Review: 4GHz? Why yes, there’s a button for that!
Overclocking, a once dark art practiced by the shadiest of nerds in order to conjure increased clock rates, has slowly but surely become an accepted mainstream practice. As motherboards have matured into over-engineered slabs of rock solid PCB, the ability to push them and their delicate processor inhabitants has been nothing but uncanny. Regardless of the long history of pushing hardware beyond their engineered specifications, it hasn’t been until now that we’ve been offered a motherboard made specifically for facilitating record breaking overclock attempts. GIGABYTE has leveraged its expertise to produce the X58A-OC – and it has us very excited!
Is it pretty?
We’re glad you asked, because it’s quite a striking piece of kit. Bright orange highlights on the black components, specifically the various heatsinks and PCI-e slots, gives off a glorious sense of impeding danger, much like that of various venomous arthropods. Statistics have it that this sense of potentially breaking your (or a trusting friend’s) expensive processing equipment improves overclocking efforts by up to 50 per cent.
But being a tad fancy isn’t limited to the aesthetics! The layout of the X58A-OC looks similar to any other modern offering, however if you spy with a keen eye, some nifty little differences become apparent. Firstly, the strategic placement and usage of electrical components, such as the all solid-state Sanyo ‘POSCAP’ capacitors make, makes it significantly easier to apply insulation material (for sub-zero benchmarking), particularly between PCI slots. These aesthetically pleasing low profile capacitors are utilised across the entire motherboard. Additionally, despite being an ATX motherboard, the clear area around the CPU allowed us to fit the massive Noctua NH-D14 without issue! The main attraction here is the ability to mount LN2 and dry ice (DICE) pots without obstruction.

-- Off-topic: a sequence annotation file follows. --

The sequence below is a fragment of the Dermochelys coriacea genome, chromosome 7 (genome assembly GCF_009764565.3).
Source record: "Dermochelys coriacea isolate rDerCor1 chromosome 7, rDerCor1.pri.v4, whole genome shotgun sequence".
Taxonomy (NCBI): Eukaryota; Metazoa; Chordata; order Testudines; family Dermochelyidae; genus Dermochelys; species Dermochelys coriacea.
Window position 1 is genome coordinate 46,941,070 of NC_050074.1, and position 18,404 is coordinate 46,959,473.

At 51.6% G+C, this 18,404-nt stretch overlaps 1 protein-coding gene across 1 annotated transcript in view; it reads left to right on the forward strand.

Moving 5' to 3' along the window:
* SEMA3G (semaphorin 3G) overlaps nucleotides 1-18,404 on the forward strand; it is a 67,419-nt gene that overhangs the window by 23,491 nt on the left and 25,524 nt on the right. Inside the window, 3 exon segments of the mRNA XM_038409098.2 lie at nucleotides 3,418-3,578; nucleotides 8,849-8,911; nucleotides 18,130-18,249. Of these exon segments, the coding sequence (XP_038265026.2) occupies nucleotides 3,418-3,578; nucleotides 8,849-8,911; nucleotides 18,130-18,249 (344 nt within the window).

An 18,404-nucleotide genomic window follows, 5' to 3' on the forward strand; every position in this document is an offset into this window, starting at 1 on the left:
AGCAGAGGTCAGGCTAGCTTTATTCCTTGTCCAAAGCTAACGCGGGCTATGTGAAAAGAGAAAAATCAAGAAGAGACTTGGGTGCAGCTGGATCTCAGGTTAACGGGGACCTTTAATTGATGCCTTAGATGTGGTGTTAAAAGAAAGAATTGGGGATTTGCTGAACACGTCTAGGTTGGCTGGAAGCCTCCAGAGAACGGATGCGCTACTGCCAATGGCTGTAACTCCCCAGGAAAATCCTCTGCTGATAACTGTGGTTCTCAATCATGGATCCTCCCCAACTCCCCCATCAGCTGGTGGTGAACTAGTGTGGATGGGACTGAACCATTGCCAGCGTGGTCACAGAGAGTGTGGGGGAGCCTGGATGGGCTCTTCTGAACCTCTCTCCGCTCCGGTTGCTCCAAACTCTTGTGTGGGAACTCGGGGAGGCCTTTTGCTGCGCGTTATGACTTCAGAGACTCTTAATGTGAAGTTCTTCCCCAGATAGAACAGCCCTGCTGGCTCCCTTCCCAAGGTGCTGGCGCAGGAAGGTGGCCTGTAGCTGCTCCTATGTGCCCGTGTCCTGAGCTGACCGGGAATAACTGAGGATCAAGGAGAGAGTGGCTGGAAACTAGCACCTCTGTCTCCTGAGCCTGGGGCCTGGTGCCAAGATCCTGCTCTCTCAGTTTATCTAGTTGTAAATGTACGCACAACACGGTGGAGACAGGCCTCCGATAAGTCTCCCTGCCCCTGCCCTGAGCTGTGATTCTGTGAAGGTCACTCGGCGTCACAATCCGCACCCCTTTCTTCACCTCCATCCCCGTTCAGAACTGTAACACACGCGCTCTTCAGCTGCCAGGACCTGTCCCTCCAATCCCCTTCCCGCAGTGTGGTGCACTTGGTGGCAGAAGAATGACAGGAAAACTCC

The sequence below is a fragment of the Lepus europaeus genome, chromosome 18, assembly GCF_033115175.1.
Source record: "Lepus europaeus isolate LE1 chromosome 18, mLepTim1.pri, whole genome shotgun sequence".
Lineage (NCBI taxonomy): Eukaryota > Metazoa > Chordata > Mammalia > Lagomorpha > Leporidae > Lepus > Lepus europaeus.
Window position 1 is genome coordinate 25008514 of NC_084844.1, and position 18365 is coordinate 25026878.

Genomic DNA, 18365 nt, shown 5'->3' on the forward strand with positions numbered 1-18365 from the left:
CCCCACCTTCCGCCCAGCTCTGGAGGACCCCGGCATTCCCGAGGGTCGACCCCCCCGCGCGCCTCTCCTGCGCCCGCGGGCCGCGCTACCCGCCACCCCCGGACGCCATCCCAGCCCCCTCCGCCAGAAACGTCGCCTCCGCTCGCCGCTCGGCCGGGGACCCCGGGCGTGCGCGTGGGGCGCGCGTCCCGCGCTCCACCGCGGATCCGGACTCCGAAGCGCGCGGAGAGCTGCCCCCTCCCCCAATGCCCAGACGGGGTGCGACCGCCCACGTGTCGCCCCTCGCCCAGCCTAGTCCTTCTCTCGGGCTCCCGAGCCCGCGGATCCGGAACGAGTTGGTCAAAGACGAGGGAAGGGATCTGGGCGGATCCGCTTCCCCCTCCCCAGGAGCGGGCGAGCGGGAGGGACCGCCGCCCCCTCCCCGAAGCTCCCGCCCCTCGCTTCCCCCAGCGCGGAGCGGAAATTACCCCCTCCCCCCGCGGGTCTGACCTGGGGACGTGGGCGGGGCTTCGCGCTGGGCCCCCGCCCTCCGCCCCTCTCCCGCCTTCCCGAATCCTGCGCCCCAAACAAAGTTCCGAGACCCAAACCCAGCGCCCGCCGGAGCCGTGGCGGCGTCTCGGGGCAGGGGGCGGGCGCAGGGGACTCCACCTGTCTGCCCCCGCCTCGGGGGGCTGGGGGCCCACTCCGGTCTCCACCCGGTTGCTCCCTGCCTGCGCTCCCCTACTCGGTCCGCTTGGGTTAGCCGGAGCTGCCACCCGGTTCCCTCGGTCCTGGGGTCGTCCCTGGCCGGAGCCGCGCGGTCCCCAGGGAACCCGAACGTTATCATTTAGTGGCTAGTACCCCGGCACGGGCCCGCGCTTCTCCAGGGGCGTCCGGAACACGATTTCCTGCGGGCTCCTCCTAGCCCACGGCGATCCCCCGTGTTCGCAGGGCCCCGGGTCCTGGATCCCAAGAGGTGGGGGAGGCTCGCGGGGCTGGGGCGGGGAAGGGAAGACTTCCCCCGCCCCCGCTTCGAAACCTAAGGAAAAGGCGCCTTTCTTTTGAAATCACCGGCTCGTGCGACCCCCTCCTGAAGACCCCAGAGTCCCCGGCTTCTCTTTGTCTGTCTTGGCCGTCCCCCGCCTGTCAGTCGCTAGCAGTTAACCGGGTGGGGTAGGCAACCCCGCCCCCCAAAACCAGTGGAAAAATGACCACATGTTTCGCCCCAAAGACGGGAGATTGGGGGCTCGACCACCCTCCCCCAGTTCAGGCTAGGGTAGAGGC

What’s driving this thing?
GIGABYTE introduced a new VRM design by the name of OC-VRM, which utilises POSCAP capacitors, 50A MPFC chokes, and Driver-MOSFETs to deliver power to the CPU. Having quality components means better efficiency, reduced heat, and ultimately more useful power getting to the CPU. Via 2x 8-pin power connections, a maximum of 1500W can be input, with output to the CPU reaching an impressive 1200W. Why you’d need this much power under any circumstance is anyone’s guess, but it’s got all the hallmarks of e-peen, and for some people that’s all that matters!
Current flow to the CPU can be controlled via an Intersil PWM (Pulse Width Modulation) module. This can be ‘overclocked’ from 600kHz to 1000kHz to suit power requirements under extreme conditions.